This video is number EIGHT in a series of 16 or so on how film can support your charity fundraising. Today’s subject is deciding which stories to tell.


There’s been criticism levelled at the charity sector and at fundraising specifically around the use of negative messaging and negative imagery, and you know, quite rightly so I think. You know, we’re living in a society where negative media bombards us constantly, where it’s very easy to feel entirely impotent in the face of the scale of the problems that face us. And I think many people feel overwhelmed, actually. And I think charity has a really critical role, actually for all of us, in demonstrating that change is possible and that change on a small scale has far reaching repercussions.

When broadcast media and direct mail was in its heyday, negative messaging was absolutely prolific. It was everywhere and it’s still the accepted wisdom that at least as far as DRTV is concerned, I’m no longer dealing with direct mail so I don’t know, but at least as far as the DRTV is concerned, that need and urgency are king. And I’m sure there’s an element of truth in that because in broadcast media, while you may choose your ad break to get up and go and make a cup of tea, even to press the pause button on your remote requires a level of engagement with what’s being broadcast you have to notice the message in order to press the pause button.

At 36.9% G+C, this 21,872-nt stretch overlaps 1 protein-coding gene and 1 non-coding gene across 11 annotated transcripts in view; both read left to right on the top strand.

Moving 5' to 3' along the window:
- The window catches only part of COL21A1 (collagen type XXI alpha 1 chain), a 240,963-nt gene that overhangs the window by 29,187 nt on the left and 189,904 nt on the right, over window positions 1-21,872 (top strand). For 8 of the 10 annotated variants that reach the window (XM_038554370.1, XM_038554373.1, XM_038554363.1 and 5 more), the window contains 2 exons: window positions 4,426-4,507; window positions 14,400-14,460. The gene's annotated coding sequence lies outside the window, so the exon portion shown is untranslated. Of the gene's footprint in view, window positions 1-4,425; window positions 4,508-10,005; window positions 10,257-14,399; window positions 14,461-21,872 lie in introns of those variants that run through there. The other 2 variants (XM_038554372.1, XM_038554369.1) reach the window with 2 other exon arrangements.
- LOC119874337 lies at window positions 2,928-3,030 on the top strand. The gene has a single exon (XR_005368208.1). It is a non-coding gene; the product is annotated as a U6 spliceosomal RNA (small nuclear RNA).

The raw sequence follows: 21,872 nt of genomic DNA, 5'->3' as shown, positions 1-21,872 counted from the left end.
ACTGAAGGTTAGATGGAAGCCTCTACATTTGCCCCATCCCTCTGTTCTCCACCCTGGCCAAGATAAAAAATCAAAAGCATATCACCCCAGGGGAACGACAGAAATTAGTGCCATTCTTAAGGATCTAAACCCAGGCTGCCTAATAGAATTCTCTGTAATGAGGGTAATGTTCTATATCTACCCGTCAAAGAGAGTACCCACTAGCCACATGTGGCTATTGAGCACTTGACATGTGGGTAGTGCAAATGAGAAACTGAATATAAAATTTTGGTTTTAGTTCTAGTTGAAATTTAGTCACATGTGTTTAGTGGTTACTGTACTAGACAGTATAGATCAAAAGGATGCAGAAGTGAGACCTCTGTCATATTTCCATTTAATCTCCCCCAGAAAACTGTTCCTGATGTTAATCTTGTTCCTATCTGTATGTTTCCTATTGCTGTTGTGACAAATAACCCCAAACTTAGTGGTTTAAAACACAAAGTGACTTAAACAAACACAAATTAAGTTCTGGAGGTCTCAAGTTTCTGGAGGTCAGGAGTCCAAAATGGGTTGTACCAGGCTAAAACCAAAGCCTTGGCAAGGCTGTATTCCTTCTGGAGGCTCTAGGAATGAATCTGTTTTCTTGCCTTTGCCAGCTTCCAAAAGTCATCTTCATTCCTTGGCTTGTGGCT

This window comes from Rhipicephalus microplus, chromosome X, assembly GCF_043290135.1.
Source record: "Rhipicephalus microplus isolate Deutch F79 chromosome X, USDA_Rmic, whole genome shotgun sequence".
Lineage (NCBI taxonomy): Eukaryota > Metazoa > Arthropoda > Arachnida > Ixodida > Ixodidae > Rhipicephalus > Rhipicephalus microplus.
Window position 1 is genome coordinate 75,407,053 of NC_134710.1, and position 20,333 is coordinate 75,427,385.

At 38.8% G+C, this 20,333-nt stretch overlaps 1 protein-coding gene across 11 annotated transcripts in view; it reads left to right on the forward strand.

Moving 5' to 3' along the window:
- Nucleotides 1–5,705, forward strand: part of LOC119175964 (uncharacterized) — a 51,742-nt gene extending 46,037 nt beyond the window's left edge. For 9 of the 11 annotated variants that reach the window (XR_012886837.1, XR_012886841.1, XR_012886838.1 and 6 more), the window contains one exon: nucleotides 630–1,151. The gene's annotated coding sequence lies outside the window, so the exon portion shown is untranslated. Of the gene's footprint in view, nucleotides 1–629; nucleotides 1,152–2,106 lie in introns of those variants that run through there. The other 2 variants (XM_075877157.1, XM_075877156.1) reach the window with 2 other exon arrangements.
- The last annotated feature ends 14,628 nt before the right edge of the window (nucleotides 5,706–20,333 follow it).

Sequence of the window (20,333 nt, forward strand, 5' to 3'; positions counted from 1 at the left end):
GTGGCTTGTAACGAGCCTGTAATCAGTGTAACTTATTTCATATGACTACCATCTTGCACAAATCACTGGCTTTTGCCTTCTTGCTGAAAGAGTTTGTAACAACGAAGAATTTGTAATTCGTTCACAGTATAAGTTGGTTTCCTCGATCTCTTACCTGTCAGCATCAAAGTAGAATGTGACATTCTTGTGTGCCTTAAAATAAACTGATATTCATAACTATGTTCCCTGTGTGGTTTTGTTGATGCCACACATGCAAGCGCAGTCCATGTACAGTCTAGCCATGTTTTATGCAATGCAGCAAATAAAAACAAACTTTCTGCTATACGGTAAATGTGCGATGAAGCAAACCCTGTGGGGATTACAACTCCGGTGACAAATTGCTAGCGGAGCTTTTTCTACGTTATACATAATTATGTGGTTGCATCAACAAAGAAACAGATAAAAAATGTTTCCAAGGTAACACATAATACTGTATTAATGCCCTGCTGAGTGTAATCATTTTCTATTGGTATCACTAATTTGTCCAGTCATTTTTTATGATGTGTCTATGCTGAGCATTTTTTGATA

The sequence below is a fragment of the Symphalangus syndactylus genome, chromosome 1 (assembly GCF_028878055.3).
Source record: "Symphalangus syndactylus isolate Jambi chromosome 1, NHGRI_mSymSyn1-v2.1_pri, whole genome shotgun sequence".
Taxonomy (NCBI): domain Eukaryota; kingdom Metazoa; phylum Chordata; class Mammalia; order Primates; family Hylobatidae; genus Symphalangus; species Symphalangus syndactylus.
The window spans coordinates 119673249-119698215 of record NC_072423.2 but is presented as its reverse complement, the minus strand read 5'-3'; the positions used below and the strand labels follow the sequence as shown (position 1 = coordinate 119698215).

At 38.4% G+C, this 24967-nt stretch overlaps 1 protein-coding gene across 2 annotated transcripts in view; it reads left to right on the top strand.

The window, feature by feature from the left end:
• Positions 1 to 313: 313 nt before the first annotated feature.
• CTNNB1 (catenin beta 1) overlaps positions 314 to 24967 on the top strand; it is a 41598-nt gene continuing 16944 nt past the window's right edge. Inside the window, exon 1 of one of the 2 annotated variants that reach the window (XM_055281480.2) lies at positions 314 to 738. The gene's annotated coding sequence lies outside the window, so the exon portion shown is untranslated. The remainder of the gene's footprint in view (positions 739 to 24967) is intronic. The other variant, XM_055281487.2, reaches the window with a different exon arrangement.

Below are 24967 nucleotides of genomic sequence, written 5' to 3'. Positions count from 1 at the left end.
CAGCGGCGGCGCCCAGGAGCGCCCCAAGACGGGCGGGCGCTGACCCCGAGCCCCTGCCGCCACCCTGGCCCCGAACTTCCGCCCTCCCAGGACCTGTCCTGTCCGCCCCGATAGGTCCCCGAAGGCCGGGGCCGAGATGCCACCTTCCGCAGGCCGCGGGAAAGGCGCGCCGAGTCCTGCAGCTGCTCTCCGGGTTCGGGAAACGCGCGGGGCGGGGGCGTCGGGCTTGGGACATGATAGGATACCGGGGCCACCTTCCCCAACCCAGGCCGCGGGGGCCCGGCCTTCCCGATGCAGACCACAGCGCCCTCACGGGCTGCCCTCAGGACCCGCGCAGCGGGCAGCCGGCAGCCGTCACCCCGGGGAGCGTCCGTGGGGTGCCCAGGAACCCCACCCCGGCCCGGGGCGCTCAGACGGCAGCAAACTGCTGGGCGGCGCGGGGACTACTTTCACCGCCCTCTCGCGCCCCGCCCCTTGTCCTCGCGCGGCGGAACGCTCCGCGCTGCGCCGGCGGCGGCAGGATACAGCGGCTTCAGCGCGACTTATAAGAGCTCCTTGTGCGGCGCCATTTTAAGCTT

However, with digital which is the way more and more media is being consumed and it’s only increasing, people already have their finger on the pause button. They are already scrolling past. It’s a split second decision to move away and look at something — look at something else. We’ve all seen — we’ve all probably blocked on our news feeds, charities that put out images that are just too distressing. You don’t want to see those every day. Itʼs too much. It hurts. It only adds to the pain and this feeling of impotence and overwhelm.

There’s been a great deal of discussion about pity porn, poverty porn, people sensationalising poverty and need for the purposes of fundraising, and while it is true that you do need to demonstrate the need for your funds, you canʼt position your cause as a fait accompli, the work is done, the world is rosy and this charity can now pack up and go home, there’s increasingly a balance to be struck between mitigating the need against positivity, against demonstrating impact, against demonstrating that that changes not only possible but achievable and immediate and can happen straightaway. And that’s an empowering message which I think people really need probably more than ever.